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  • Mary Margaret Folds

Why can't I eat donuts everyday?


My son is an addict. He is ten years old and he is addicted to sugar. As a parent I love to see him happy and filled with joy. Sugar makes that boy so happy. I am separated from my husband so the kids are with me half the time and every other weekend, from Friday to Monday, they are with me. I have two children, a ten year old son and a fifteen year old daughter. On some of those weekends I will wake up early and go get breakfast before the kids wake-up. Sometimes it's a surprise and sometimes it's a special request from one of them. Often, almost always, my son asks if I'll get donuts. And many times I'll do it because, hell, I love donuts too and like I said I love to see the joy on his little face when he wakes up and knows there is a donut waiting for him, maybe two. BUT, and you know there is a but coming, if it becomes an expectation, well, disappointment is soon to follow. We've (my husband and I) had the talk with him many times about sugar. Sugar, that seemingly sweet innocent innocuous substance that many Americans eat on a daily basis and is pervasive in our diets. I won't get into the down side of sugar or the many reasons it is destructive but I will say we are all faced with having to choose to consciously exclude it from our meals. It is readily available and hidden in so many things. From the creamer in my coffee to the bread in a sandwich to the salsa I dip my chips in it is everywhere and I have to pay attention. This post isn't about nutrition or dietary restrictions though, it's about perspective.

Yesterday my son asked if we could have donuts in the morning. He asked a few times throughout the day and I didn't give him a definitive answer. In the moment I wasn't really thinking about sugar or the consequences of eating sugar. In the moment he asked I was thinking about how happy donuts made my son so I said "maybe". Maybe. Maybe can mean a lot of things. It can mean "I don't know" or "We'll see". It's not a no, but it's not a yes. It's that ambiguous in between that we say when we aren't quite sure or ready to commit. When I woke up this morning the kids were still asleep and I knew that kid would wake up with the expectation of donuts for breakfast and I was faced with a choice: do I get the donuts and "make" him happy or do I not get the donuts and deal with his disappointment. This lead me down an interesting path. Parenting is an incredible experience. At the risk of sounding cliche' it has taught me so much about myself and it is one of the hardest things I've ever done. Seeing my kids disappointed or hurt or in pain is horrible. It just feels bad. When a decision I make is the cause of that disappointment or hurt or pain, damn, that feels even worse. But that is part of the job. Which leads me to the insight I had. God or the Universe, whichever you choose to name It, is like a parent. But really it's about perspective. Because my experience in this life is greater than my child's I have the benefit of having a broader perspective. I know that the short term gratification of eating a donut has long term negative effects.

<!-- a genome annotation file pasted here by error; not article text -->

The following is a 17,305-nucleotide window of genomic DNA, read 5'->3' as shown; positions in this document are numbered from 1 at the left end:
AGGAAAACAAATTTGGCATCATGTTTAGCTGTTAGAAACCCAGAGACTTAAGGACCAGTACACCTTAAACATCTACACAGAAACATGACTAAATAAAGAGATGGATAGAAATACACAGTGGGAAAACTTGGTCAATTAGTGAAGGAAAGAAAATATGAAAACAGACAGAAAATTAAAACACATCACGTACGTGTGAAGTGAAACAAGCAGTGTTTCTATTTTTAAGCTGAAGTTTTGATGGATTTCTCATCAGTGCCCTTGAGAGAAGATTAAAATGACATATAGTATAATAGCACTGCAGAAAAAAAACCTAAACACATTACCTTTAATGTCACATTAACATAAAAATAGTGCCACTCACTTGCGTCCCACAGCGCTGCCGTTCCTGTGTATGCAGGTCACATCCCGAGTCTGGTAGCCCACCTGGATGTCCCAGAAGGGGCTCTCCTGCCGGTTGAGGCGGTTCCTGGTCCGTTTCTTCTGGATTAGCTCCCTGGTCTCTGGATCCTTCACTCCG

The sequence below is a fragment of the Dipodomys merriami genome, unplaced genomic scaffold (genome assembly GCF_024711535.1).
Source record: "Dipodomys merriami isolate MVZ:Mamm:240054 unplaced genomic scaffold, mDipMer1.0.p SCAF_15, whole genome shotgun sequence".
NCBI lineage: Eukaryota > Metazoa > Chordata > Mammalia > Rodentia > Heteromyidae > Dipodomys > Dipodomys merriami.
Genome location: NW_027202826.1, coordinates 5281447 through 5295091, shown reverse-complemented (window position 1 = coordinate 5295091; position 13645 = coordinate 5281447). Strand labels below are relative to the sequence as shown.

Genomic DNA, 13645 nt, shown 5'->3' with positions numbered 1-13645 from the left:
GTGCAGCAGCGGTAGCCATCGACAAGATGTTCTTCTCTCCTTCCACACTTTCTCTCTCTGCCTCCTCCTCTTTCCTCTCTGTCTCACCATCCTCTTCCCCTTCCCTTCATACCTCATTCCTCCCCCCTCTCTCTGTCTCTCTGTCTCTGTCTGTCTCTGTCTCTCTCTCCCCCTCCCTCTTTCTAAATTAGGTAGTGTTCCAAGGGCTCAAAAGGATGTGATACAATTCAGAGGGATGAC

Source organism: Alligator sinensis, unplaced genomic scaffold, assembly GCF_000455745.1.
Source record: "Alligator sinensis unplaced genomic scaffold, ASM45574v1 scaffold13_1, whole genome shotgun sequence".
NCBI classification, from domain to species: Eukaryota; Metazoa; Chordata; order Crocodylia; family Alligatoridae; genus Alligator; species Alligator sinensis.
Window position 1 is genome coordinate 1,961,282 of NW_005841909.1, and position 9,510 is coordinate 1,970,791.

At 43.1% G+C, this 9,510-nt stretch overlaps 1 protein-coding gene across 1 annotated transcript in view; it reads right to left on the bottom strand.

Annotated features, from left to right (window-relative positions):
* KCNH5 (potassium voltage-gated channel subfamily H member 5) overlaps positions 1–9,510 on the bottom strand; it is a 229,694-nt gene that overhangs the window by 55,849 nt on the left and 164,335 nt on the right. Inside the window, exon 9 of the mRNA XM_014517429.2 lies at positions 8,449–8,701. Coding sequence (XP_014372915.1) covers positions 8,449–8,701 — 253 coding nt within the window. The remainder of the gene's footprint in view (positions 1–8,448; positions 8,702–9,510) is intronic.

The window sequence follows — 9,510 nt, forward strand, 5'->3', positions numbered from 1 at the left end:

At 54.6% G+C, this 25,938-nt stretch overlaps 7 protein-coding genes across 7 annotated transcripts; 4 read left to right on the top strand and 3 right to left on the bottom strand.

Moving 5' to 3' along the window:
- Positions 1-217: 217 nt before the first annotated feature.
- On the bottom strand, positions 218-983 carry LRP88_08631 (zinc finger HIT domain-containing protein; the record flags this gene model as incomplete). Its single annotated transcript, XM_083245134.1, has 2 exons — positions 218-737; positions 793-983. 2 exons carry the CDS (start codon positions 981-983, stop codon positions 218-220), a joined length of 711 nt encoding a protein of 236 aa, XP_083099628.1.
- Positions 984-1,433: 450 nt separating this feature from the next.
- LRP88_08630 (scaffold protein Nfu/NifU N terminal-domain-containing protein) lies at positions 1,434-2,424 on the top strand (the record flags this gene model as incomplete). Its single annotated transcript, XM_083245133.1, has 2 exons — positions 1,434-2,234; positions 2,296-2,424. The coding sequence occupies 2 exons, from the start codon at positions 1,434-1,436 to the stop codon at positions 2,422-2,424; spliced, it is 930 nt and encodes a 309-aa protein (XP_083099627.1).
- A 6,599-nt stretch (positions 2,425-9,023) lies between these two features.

It's really not about the donut or the sugar. The lesson, the hardcore truth I realized is how the parent child relationship is a model for our relationship to the Universe. My son inherently trusts that I love him deeply. I don't often say no to him so when I do he knows deep down it's for the best. He still gets disappointed, sad, angry and sometimes will even pitch a fit but in the end when we talk it through he accepts my decision. He might not fully understand why but he trusts that I have his best interest at heart. Do I do that when the Universe tells me no? Do I trust that Life/Source/the Infinite has a greater perspective than me and knows better? When I feel rejected or deprived or alone do I fall into the belief that Life is out to get me and make me unhappy? Or can I pull back, sit in my disappointment or discomfort and trust that something greater is at work? We've all heard the idea that the way we view our own parents is the way we view God. That our relationship to authority and our caretakers growing up is how we relate to God as adults. The majority of us had complicated childhoods that were filled with trauma and difficulty. That's just the human condition and the world or simulation we live in. AND, there is healing available for us. Or maybe it's just the journey. This life is an adventure. Adventure is dangerous. That's why it's so exciting. In the end, it's all about the perspective we choose.

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